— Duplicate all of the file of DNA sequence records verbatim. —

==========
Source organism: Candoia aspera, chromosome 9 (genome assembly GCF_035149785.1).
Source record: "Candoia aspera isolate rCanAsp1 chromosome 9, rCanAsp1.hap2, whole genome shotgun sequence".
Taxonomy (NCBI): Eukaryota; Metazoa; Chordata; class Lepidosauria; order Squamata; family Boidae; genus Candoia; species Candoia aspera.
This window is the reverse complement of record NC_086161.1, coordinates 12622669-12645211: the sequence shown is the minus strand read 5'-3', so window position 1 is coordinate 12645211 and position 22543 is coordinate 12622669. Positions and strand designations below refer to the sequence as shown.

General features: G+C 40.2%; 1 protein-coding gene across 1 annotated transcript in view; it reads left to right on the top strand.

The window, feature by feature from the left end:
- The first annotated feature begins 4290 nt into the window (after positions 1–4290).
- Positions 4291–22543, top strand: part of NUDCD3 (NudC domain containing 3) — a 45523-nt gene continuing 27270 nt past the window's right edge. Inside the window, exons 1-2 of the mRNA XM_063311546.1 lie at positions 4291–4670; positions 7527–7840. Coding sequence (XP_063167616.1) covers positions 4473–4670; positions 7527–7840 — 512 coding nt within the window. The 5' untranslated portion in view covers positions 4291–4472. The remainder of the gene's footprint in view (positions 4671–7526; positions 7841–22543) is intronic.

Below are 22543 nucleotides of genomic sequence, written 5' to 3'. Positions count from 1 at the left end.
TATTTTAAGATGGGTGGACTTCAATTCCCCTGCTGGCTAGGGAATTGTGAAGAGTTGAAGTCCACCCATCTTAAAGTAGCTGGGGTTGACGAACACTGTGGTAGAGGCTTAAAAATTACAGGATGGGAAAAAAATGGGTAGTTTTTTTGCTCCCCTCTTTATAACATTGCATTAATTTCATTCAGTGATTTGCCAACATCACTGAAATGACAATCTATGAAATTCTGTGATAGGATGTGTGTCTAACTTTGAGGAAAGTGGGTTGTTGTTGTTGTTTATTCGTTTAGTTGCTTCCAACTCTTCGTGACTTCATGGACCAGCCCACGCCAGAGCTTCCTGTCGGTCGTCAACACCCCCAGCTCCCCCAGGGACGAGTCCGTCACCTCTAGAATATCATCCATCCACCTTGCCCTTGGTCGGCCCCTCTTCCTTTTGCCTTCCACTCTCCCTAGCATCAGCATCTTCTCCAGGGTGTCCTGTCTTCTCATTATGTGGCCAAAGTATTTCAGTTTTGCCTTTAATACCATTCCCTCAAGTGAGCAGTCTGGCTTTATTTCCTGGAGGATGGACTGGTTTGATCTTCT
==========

Source organism: Candoia aspera, chromosome 9 (genome assembly GCF_035149785.1).
Source record: "Candoia aspera isolate rCanAsp1 chromosome 9, rCanAsp1.hap2, whole genome shotgun sequence".
Taxonomy (NCBI): Eukaryota; Metazoa; Chordata; class Lepidosauria; order Squamata; family Boidae; genus Candoia; species Candoia aspera.
This window is the reverse complement of record NC_086161.1, coordinates 12622669-12645211: the sequence shown is the minus strand read 5'-3', so window position 1 is coordinate 12645211 and position 22543 is coordinate 12622669. Positions and strand designations below refer to the sequence as shown.

General features: G+C 40.2%; 1 protein-coding gene across 1 annotated transcript in view; it reads left to right on the top strand.

The window, feature by feature from the left end:
- The first annotated feature begins 4290 nt into the window (after positions 1–4290).
- Positions 4291–22543, top strand: part of NUDCD3 (NudC domain containing 3) — a 45523-nt gene continuing 27270 nt past the window's right edge. Inside the window, exons 1-2 of the mRNA XM_063311546.1 lie at positions 4291–4670; positions 7527–7840. Coding sequence (XP_063167616.1) covers positions 4473–4670; positions 7527–7840 — 512 coding nt within the window. The 5' untranslated portion in view covers positions 4291–4472. The remainder of the gene's footprint in view (positions 4671–7526; positions 7841–22543) is intronic.

Below are 22543 nucleotides of genomic sequence, written 5' to 3'. Positions count from 1 at the left end.
TATTTTAAGATGGGTGGACTTCAATTCCCCTGCTGGCTAGGGAATTGTGAAGAGTTGAAGTCCACCCATCTTAAAGTAGCTGGGGTTGACGAACACTGTGGTAGAGGCTTAAAAATTACAGGATGGGAAAAAAATGGGTAGTTTTTTTGCTCCCCTCTTTATAACATTGCATTAATTTCATTCAGTGATTTGCCAACATCACTGAAATGACAATCTATGAAATTCTGTGATAGGATGTGTGTCTAACTTTGAGGAAAGTGGGTTGTTGTTGTTGTTTATTCGTTTAGTTGCTTCCAACTCTTCGTGACTTCATGGACCAGCCCACGCCAGAGCTTCCTGTCGGTCGTCAACACCCCCAGCTCCCCCAGGGACGAGTCCGTCACCTCTAGAATATCATCCATCCACCTTGCCCTTGGTCGGCCCCTCTTCCTTTTGCCTTCCACTCTCCCTAGCATCAGCATCTTCTCCAGGGTGTCCTGTCTTCTCATTATGTGGCCAAAGTATTTCAGTTTTGCCTTTAATACCATTCCCTCAAGTGAGCAGTCTGGCTTTATTTCCTGGAGGATGGACTGGTTTGATCTTCT